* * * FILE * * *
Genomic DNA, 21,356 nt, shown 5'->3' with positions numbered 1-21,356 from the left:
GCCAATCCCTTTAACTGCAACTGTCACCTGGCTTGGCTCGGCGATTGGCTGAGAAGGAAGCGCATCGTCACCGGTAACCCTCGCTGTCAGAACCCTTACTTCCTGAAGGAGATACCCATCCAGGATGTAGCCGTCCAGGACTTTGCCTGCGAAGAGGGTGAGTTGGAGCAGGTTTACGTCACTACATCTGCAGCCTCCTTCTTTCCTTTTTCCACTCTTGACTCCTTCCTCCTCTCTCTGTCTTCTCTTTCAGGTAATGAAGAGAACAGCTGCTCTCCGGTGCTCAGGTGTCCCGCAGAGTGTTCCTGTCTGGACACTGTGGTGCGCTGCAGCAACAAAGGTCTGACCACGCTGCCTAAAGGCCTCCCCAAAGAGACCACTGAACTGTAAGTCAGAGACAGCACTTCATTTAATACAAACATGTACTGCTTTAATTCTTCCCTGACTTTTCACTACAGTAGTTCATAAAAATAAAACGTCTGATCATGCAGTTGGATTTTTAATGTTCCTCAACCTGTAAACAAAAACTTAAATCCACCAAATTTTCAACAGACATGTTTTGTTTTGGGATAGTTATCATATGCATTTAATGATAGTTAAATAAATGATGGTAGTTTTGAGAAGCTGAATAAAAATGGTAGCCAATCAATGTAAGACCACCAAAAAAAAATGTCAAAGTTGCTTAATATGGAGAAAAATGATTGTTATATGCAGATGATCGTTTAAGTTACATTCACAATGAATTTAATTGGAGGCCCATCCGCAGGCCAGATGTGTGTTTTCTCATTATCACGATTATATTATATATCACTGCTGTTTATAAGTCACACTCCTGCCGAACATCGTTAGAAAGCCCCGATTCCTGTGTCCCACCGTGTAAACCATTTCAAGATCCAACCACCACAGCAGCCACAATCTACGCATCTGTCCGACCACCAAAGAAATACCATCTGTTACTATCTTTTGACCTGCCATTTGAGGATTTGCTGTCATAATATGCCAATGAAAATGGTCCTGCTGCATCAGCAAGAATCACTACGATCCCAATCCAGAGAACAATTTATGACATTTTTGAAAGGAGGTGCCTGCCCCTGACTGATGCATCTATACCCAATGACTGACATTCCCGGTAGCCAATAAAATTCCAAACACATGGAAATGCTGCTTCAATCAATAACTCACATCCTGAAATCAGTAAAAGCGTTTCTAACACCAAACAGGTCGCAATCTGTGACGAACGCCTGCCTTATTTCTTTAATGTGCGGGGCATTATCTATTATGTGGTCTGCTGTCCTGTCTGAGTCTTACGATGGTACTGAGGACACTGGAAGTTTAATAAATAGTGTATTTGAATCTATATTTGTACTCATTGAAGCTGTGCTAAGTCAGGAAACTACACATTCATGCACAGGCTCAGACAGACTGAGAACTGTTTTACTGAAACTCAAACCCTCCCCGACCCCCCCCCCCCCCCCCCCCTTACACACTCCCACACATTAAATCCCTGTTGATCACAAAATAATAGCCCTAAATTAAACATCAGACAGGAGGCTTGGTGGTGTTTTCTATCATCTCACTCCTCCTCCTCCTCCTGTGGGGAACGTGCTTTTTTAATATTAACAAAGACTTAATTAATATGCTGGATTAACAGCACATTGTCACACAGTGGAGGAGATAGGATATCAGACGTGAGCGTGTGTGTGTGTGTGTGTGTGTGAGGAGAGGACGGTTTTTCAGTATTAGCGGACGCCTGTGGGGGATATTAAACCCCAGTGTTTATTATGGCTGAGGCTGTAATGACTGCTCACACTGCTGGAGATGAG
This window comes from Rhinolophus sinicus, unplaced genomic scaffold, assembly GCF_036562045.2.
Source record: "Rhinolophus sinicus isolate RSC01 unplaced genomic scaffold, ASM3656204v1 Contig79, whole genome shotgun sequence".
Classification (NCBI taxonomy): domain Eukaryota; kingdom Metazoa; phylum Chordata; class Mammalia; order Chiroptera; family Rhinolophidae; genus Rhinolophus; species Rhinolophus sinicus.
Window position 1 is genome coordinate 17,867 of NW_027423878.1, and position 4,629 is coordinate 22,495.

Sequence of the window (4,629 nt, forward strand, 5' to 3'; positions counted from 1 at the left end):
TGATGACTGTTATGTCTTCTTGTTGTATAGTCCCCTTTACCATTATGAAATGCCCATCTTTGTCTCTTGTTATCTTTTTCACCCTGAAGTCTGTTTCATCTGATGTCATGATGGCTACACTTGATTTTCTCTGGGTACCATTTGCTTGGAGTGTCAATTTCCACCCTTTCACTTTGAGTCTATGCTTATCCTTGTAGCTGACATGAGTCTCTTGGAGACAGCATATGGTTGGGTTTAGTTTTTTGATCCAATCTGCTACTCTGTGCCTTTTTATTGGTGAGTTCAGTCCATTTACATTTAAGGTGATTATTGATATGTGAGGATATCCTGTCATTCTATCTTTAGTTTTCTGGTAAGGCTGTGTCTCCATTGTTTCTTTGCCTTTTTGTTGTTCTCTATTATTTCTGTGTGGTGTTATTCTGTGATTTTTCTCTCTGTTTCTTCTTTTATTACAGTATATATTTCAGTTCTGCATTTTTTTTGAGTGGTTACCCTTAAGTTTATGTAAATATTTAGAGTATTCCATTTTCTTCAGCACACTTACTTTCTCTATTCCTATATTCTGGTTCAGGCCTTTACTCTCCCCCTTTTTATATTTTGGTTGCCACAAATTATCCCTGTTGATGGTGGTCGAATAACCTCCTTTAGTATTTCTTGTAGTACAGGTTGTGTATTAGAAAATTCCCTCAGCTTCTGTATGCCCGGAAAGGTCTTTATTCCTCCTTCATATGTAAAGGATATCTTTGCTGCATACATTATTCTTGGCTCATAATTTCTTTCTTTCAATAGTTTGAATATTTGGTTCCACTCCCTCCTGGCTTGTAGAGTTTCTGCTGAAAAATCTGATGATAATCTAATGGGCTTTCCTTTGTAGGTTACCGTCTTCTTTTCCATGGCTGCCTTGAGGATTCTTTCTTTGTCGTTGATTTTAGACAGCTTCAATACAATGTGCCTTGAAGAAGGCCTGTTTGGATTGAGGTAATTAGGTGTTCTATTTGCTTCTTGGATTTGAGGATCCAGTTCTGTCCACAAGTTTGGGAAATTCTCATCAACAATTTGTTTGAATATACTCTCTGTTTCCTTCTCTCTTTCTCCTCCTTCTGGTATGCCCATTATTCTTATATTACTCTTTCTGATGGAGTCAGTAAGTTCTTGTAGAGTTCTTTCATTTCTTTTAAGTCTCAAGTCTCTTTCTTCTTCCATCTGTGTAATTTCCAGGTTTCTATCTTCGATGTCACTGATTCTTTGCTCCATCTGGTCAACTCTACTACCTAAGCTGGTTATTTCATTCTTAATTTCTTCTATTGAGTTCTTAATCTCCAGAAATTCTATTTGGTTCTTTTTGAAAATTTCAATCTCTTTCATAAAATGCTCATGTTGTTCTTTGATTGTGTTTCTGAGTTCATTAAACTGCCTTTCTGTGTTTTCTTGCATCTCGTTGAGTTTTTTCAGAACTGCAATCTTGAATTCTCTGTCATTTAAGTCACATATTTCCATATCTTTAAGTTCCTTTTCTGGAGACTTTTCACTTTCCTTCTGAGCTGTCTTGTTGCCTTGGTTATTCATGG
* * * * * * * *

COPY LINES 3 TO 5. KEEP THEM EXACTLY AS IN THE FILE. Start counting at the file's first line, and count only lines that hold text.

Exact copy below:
This window comes from Rhinolophus sinicus, unplaced genomic scaffold, assembly GCF_036562045.2.
Source record: "Rhinolophus sinicus isolate RSC01 unplaced genomic scaffold, ASM3656204v1 Contig79, whole genome shotgun sequence".
Classification (NCBI taxonomy): domain Eukaryota; kingdom Metazoa; phylum Chordata; class Mammalia; order Chiroptera; family Rhinolophidae; genus Rhinolophus; species Rhinolophus sinicus.